Anyway, I arrived to the crossing at about 10:30am, and I could see the old log bridge across the water. The current was flowing over the far end of it pretty good, but there was another smaller downed tree that someone laid down next to it that looked pretty sturdy, so I unbuckled my pack and started across. I’ve always had pretty good balance in these situations somehow, and I think wearing my super-minimal sandals really helped, too, because I could really feel the log’s surface and kind of set my feet in just the right spots. Before I knew it I was over the heaviest part of the river. There was one smaller section I had to cross yet, but I could tell it was pretty shallow, not very wide and not too strong. I took my time planting my trekking poles and my feet and just waded across. Then I looked back, kind of impressed with myself for not getting too freaked out, and started up a climb that would continue going up the rest of the way to my campsite. And it was getting HOT.
Crossing the *easy* part of the S. Mowich River:
Thankfully a lot of my climb was in forest, so it was shady. And I was actually feeling pretty awesome, steadily just crawling up, up and up. I got to Golden Lakes, where my camp was, at 2:30pm! It was so early, especially for being a 12-ish-mile day – I was so in the groove and feeling so good! I was also excited about my early arrival because I was able to grab one of the best sites there, in my opinion. I got site #4 which sat on kind of a ledge and had a really nice view of a mountain lake way down below. Wildfire smoke from up in Canada was still affecting the views, but it also made for great red sunsets, so I knew I had that to fall asleep to later.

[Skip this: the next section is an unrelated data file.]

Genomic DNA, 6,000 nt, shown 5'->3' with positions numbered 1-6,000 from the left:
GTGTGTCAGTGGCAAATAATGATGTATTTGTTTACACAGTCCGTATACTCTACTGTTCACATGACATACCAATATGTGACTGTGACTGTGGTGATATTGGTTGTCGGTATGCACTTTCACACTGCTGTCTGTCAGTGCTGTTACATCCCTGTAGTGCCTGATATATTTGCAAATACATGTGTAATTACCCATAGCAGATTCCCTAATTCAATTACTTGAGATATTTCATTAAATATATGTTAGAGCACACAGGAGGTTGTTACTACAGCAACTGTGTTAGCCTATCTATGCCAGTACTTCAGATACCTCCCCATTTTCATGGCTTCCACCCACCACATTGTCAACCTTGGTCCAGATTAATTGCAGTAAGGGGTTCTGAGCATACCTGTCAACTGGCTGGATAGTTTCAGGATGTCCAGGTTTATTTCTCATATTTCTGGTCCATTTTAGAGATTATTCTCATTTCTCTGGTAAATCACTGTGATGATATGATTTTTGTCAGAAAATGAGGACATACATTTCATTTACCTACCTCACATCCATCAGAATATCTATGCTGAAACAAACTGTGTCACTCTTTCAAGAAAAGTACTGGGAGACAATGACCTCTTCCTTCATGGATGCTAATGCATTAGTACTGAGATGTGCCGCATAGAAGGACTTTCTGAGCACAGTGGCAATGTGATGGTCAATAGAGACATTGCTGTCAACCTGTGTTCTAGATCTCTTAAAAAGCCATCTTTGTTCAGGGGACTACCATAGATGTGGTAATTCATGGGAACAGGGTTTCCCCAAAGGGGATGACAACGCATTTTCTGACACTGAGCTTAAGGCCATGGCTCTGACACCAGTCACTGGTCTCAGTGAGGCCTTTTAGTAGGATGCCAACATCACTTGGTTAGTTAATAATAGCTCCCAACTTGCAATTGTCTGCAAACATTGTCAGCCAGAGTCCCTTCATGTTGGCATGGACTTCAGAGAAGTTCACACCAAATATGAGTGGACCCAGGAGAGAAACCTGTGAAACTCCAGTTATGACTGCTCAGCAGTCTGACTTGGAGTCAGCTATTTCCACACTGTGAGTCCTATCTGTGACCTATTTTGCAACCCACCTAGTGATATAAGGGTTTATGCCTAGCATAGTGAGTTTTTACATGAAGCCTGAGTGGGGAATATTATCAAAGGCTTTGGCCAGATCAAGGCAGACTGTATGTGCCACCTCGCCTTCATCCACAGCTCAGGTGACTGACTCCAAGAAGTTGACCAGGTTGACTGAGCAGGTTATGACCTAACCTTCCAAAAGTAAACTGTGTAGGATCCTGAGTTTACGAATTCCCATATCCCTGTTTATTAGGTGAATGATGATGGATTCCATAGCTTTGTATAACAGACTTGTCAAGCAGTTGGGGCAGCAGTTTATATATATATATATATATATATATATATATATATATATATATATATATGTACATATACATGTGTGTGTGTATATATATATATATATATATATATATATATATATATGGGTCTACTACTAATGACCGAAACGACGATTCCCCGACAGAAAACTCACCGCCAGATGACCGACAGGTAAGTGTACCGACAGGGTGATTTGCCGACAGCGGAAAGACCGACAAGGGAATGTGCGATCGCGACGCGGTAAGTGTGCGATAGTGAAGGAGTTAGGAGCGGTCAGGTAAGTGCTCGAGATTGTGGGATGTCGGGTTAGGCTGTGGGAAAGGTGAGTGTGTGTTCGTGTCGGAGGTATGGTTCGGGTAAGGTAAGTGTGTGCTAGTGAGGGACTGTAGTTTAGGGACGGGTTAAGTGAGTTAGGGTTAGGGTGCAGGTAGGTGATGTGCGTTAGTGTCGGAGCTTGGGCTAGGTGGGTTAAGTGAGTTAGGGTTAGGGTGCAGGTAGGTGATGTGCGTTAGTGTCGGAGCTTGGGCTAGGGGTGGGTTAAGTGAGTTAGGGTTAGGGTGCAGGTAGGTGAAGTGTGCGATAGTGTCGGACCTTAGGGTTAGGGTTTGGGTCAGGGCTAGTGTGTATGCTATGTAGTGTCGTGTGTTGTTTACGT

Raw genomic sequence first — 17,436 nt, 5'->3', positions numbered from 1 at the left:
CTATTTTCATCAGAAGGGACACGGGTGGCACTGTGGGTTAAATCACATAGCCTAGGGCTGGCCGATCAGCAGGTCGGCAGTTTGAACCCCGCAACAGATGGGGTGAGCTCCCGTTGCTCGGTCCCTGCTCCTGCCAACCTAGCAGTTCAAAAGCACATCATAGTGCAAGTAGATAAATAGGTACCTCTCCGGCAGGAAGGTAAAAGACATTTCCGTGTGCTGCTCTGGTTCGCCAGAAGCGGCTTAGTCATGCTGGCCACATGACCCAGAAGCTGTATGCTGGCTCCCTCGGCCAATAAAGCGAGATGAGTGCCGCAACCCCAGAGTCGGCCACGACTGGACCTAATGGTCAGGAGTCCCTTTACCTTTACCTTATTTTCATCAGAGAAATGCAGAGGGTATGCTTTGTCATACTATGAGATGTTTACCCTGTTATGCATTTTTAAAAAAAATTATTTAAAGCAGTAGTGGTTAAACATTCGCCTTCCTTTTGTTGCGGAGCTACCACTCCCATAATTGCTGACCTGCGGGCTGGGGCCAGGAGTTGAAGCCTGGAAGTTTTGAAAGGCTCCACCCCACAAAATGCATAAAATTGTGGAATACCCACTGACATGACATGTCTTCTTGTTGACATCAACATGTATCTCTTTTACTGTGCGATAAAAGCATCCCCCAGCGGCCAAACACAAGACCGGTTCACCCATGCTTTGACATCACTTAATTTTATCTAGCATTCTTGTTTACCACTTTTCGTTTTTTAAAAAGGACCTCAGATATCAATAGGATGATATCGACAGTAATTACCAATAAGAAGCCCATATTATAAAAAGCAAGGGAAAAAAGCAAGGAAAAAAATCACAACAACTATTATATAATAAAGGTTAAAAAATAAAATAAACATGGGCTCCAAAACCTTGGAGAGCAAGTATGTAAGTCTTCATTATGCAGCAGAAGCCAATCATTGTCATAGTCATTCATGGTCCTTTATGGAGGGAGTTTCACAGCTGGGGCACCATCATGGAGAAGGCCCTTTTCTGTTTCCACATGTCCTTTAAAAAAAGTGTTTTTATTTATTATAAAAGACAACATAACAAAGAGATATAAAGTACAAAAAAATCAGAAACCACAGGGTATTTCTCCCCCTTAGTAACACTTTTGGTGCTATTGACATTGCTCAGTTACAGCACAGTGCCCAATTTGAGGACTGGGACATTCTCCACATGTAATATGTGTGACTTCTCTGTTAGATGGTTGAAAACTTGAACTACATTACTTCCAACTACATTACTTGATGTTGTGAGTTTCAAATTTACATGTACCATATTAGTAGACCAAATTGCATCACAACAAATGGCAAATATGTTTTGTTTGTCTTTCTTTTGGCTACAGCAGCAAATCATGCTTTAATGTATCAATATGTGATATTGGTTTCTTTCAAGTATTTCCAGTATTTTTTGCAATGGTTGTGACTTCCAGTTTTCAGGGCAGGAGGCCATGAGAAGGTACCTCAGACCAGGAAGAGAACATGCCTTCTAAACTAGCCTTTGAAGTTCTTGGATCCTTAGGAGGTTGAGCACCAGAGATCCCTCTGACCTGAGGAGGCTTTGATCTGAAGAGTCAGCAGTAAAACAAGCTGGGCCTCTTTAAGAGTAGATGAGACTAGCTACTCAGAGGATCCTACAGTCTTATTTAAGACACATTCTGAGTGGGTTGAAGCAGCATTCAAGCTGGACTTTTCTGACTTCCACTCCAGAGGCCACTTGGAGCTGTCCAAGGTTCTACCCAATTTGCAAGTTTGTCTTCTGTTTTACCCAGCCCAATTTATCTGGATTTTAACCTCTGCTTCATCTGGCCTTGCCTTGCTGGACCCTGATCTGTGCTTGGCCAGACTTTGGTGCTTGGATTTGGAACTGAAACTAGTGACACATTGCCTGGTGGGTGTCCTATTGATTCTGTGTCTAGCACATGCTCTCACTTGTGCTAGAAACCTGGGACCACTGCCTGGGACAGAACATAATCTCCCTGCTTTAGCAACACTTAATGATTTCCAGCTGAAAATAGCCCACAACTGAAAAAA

At Golden Lakes camp there’s a ranger patrol cabin (which was unoccupied and locked up when I was there), but just behind it is a small, clear lake with a tiny little stone island in the middle of it. I set up my tent, packed my little camp towel, spare sport bra and dinner stuff into my empty backpack, and head to the lake. Swimming time, baby! God I love this hike!